By Josh Katzowitz | Eye On Football Writer
NEW ORLEANS -- After Joe Flacco led the Ravens to a 31-point victory against the Bengals in Week 1, Ravens coach John Harbaugh broke it down as simply as he could: "Pay the man."
Oh, Joe Flacco, whose contract is about to expire, is going to get paid, all right. And so should Jacoby Jones. Not to mention the entire Ravens defense after a 34-31 victory against the game San Francisco 49ers in a power outage-delayed Super Bowl XLVII.
With the 49ers at the Ravens' 5-yard line on second down late in the fourth quarter, Baltimore kept San Francisco from scoring on three consecutive plays, and with a fantastic first half from Flacco and two explosive plays from Jones, the Ravens held off the 49ers.
It completed an immaculate postseason for Flacco, who almost surely will become one of the highest-paid players in all the NFL by the beginning of 2013.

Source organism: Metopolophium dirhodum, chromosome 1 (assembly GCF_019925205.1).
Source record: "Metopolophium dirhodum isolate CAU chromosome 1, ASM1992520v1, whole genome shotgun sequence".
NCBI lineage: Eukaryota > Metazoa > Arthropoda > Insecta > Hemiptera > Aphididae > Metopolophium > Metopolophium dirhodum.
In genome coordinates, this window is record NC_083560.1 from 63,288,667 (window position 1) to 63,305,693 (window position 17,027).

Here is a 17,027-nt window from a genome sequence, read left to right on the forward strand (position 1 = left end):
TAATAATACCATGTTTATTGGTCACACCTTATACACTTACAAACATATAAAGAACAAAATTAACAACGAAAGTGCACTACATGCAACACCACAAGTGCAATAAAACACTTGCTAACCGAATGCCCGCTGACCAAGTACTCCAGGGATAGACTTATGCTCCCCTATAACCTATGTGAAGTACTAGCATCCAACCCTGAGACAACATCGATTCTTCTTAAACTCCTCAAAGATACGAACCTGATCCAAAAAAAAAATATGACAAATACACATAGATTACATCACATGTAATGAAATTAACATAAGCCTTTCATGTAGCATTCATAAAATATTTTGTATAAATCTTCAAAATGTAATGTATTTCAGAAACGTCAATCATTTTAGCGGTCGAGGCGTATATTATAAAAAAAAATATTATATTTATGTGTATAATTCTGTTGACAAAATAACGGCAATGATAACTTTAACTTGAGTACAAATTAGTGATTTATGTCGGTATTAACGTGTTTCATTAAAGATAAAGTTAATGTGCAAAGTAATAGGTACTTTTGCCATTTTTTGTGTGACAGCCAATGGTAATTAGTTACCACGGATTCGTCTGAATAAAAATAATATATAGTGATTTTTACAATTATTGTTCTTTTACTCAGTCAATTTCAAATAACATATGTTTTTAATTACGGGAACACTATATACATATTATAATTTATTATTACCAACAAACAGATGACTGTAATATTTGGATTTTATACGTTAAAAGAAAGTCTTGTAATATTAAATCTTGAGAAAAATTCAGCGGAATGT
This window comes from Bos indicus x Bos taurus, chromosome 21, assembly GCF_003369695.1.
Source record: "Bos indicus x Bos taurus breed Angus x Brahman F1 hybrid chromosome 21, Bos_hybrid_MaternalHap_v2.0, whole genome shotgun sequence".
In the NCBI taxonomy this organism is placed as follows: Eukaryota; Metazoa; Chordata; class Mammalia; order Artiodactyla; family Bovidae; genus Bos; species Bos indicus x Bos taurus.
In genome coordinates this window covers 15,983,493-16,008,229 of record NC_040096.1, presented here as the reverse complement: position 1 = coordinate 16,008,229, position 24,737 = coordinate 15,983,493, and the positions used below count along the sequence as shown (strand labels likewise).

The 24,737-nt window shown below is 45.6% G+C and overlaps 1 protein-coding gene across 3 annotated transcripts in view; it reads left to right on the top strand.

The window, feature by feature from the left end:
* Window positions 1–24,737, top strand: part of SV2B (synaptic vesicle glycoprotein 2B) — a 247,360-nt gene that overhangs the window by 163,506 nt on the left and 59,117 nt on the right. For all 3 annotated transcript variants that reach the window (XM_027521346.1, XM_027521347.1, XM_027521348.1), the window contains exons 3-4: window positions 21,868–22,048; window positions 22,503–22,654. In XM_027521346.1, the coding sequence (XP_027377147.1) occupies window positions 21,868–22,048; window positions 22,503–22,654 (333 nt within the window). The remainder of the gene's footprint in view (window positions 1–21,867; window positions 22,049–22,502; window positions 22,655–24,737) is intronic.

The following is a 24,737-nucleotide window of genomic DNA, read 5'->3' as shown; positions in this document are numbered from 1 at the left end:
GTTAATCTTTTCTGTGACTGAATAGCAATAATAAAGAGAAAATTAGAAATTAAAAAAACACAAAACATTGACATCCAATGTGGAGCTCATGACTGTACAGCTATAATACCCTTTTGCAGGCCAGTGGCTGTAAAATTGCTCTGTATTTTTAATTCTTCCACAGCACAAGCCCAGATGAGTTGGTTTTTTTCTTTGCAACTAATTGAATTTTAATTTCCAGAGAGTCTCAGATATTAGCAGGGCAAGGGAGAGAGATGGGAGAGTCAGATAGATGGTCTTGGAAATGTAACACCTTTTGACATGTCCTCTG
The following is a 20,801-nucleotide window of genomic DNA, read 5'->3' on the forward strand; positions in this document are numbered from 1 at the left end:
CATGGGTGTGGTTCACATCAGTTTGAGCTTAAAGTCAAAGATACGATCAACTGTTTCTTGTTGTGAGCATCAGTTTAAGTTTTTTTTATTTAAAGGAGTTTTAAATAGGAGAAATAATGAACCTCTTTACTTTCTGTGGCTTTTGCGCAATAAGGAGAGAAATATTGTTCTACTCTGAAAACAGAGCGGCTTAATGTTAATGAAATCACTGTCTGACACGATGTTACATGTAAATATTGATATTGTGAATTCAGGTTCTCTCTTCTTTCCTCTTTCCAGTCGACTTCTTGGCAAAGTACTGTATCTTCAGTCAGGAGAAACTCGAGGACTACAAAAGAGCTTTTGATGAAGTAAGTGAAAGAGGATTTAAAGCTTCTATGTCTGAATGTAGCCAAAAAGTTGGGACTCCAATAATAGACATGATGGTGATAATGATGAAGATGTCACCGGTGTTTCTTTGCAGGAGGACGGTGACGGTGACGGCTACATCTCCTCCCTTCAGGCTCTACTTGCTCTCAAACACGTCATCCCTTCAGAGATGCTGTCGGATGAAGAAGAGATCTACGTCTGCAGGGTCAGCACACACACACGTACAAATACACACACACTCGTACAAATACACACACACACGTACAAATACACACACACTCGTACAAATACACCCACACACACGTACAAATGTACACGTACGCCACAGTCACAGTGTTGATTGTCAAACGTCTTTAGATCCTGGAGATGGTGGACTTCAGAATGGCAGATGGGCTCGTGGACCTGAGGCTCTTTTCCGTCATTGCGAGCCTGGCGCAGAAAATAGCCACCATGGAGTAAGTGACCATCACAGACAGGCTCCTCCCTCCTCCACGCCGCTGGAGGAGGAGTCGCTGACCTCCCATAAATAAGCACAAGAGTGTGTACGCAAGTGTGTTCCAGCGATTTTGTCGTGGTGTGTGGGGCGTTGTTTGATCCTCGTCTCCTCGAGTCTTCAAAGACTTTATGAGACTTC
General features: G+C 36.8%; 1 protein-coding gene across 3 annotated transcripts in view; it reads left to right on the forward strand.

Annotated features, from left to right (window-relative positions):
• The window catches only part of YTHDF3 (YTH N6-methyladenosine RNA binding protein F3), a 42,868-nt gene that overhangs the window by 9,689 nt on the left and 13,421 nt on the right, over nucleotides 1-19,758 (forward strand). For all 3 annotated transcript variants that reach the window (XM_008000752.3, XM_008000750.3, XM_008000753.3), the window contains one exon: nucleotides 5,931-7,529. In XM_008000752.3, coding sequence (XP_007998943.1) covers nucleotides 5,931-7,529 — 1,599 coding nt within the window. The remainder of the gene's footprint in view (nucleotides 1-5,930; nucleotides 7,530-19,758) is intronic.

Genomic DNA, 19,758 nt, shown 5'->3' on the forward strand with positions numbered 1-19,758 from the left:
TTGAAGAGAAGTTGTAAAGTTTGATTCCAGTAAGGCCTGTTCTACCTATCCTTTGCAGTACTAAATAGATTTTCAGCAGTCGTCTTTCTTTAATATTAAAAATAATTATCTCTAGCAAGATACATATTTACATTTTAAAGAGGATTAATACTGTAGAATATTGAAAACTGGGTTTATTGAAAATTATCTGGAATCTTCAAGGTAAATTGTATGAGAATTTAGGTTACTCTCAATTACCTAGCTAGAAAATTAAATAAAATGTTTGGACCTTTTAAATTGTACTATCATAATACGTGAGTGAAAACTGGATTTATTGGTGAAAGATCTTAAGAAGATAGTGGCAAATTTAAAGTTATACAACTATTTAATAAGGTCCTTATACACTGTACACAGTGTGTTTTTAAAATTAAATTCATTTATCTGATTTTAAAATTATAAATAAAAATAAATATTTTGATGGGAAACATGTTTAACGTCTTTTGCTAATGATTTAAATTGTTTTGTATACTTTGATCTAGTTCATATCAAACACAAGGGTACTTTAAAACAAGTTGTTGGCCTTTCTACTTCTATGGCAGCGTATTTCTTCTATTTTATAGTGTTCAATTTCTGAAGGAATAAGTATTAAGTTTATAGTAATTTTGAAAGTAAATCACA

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During this postseason -- which included victories against the resurgent Colts, a tough Peyton Manning-led Broncos squad in Denver and the always-scary Patriots in New England -- Flacco threw 11 touchdowns against zero interceptions. And the 49ers, who made yet another special second-half comeback couldn't do enough to stop him.
Flacco was especially potent in the first half, completing 13 of 20 passes for 192 yards in the first 30 minutes to give the Ravens a 21-3 lead with 1:45 left in the half.
Then, on the second half-opening kickoff, Jones -- who already had caught a ridiculous first-half 51-yard touchdown pass in which he fell down and then outran the 49ers to the end zone -- caught the kick 8 yards deep in his end zone. He raced straight up the middle before cutting right and outracing the entire San Francisco squad for the Super Bowl record 108-yard kickoff return.